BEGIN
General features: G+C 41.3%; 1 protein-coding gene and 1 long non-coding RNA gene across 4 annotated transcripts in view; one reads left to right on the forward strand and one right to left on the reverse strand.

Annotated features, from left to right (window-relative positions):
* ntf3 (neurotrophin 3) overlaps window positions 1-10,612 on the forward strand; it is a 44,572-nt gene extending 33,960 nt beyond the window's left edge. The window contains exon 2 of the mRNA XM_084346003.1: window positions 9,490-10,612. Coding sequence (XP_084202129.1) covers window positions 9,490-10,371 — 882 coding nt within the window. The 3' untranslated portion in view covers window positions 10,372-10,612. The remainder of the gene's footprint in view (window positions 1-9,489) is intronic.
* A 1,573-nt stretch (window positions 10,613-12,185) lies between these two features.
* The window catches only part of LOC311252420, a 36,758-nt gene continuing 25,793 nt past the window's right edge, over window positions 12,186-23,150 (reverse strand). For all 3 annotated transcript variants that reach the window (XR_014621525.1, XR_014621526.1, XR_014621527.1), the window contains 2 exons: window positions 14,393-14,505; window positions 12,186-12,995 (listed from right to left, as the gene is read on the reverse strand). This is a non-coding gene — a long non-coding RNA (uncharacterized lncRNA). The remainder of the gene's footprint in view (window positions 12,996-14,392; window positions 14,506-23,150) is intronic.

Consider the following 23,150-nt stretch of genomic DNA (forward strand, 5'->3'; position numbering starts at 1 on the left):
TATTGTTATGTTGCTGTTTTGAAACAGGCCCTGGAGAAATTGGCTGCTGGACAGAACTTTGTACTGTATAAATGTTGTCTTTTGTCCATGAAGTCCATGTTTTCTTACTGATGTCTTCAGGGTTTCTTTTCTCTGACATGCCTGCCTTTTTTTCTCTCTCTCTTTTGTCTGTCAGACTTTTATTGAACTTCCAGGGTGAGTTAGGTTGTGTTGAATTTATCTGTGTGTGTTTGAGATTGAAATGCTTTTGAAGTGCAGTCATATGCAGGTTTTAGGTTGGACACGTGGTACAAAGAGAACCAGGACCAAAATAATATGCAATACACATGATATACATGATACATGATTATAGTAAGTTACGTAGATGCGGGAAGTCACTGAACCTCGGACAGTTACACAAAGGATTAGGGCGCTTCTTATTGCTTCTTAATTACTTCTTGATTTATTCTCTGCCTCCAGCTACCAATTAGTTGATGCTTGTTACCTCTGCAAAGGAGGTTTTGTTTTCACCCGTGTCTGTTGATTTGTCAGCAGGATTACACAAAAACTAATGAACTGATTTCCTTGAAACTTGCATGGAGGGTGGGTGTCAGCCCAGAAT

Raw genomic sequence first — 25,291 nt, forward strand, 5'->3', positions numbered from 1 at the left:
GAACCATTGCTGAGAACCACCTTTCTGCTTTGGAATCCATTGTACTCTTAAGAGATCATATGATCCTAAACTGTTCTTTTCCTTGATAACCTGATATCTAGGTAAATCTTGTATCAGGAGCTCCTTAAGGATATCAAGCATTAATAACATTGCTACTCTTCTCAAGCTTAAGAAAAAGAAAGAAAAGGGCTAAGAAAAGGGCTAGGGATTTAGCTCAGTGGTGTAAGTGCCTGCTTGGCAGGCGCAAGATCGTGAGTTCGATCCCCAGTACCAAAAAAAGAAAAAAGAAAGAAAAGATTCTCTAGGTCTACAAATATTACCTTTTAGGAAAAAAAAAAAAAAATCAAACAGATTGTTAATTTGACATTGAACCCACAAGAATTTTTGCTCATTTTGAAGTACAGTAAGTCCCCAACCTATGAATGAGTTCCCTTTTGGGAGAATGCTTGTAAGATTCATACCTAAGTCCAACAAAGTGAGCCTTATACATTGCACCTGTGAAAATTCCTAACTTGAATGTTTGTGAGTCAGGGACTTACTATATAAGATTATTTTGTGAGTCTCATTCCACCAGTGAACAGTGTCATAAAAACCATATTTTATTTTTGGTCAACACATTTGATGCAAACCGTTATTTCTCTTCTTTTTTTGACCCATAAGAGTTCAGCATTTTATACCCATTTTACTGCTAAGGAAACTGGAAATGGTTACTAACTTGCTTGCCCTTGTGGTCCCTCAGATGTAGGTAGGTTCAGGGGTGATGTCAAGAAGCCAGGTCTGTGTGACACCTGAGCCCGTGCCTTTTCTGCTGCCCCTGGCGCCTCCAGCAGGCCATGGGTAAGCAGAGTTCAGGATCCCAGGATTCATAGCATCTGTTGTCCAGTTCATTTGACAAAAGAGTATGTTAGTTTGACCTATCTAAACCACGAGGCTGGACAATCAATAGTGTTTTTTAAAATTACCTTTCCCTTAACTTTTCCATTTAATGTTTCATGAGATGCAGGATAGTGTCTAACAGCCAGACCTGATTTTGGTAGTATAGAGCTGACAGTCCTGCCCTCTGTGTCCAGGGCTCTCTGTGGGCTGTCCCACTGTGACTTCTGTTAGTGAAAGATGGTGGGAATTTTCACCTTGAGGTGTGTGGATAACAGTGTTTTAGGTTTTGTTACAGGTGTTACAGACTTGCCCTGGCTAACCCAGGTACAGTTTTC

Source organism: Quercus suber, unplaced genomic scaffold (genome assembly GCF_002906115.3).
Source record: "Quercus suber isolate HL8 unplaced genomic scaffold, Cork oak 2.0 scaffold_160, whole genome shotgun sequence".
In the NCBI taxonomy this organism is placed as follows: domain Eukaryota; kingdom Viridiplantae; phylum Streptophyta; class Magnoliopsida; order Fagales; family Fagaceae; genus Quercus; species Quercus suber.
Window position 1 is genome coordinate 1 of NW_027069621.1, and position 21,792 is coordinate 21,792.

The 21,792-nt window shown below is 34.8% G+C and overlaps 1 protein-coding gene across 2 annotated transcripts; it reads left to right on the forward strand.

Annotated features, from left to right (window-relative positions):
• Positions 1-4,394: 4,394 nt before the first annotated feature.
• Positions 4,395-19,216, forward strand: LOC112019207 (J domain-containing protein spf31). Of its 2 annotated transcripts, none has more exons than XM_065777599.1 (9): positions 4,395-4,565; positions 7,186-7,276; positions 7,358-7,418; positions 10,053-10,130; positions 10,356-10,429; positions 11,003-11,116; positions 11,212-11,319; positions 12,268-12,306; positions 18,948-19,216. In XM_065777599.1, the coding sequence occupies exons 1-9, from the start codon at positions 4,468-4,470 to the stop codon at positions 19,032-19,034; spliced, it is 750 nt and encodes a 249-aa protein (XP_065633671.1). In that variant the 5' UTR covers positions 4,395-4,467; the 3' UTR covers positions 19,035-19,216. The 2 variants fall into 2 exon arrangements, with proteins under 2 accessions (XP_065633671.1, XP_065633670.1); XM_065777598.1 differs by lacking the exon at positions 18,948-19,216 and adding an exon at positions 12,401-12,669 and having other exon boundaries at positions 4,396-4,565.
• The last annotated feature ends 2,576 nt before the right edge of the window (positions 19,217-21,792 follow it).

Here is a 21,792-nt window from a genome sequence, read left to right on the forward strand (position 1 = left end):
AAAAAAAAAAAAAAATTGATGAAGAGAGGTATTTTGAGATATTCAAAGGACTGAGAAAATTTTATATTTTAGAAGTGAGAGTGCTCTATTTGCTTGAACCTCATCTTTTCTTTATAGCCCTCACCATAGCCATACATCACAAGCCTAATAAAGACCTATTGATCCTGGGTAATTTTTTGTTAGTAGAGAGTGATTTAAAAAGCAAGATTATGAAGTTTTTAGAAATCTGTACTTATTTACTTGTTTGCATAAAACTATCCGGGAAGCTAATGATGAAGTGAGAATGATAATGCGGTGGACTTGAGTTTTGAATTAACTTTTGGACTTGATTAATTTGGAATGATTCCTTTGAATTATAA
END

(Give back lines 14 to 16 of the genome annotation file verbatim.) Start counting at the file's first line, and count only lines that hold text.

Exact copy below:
The 21,792-nt window shown below is 34.8% G+C and overlaps 1 protein-coding gene across 2 annotated transcripts; it reads left to right on the forward strand.

Annotated features, from left to right (window-relative positions):
• Positions 1-4,394: 4,394 nt before the first annotated feature.